I was very concerned with loosing the reason for the painting for the sake of detail.  I want to show the act of passing more than what is passing.

I’m sure this process of reducing is as interesting for the viewer as well and there is a very fine line between success or failure.

Cezanne

Paul Cezanne - Madame Cezanne in a Yellow Chair - 1893 - 81 x 65 cm -32 x 26 in - oil on canvas

What a great painting!  As in yesterday’s post the subject is leaning.

I would like to point out as before how he provides the feeling of space with shapes, which is very evident at the bottom of this painting.  There is a wonderful shape which I have isolated in the detail below.

Can you feel the shape being in front?  (blurring your vision may help).  Now return to the shape in the painting.  Do  you sense the shape connecting to the edge of her dress at the bottom right of the painting?  When we make the connection, we feel a larger shape spanning across in front of her, supporting her hands.

This is far from depiction, what we are viewing is what eventually be termed cubism.

There are other wonderful considerations in this composition.  Cezanne provided a very sensitive pull, a terrific shift and masterful integration as well as other masterful strokes.

Cezanne

Paul Cezanne - House and Farm at Jas de Bouffan - 1885 - 60 x 73 cm - 24 x 29 in - oil on canvas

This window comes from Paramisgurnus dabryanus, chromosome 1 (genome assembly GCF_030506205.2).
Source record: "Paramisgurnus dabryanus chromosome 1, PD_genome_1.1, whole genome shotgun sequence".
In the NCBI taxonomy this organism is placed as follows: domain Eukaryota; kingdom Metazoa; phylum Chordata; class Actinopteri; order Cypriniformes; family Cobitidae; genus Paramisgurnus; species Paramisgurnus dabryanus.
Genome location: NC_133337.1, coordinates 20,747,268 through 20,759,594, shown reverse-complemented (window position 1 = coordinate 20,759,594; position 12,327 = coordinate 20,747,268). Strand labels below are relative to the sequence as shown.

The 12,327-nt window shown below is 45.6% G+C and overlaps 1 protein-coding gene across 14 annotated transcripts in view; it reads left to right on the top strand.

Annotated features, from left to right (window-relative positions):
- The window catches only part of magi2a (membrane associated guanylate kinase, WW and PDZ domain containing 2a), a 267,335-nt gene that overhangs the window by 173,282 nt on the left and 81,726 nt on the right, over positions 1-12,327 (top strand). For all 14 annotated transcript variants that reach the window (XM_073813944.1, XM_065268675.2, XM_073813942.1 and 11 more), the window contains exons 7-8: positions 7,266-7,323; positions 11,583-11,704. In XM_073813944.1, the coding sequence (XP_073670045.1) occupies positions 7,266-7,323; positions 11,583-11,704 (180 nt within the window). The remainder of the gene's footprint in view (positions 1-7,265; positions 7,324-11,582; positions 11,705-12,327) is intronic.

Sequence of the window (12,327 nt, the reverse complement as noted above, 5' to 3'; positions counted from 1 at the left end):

Cezanne is considered by many as the father of modern art. I certainly agree.

One of the main reasons why he is so highly regarded is how he resolved what was being considered “the problem with perspective”.  Perspective freezes the viewer and the subject matter.  An an alternative was elusive for progressive artists of the time. .

How does an artist show depth or space and permit the viewer movement?

Cezanne resolved this with what is termed planes of space, as I will explain in this detail

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We sense planes (or shapes) before information.  I realize it can take time to consciously see them and an artist should not force them onto the viewer.

Note the dark vertical lines and how the one one the right connects to the tree. The bottom of the left line also has a angle which compliments the angle of the tree.

Starting at the top note how your eye travels down between the lines and then moves to the left as directed by the tree.  Can you sense the space between the lines being in front of the building?  If you can it is because you know the tree is in front of the house.

When you begin to see these planes you become more engaged with the artist.

Also, ask yourself why are the buildings leaning?  There is a great deal to appreciate in a Cezanne painting.  The leaning energizes the painting, if they were straight up and down as they are in reality, the painting would have a static feel, which he did not want!  .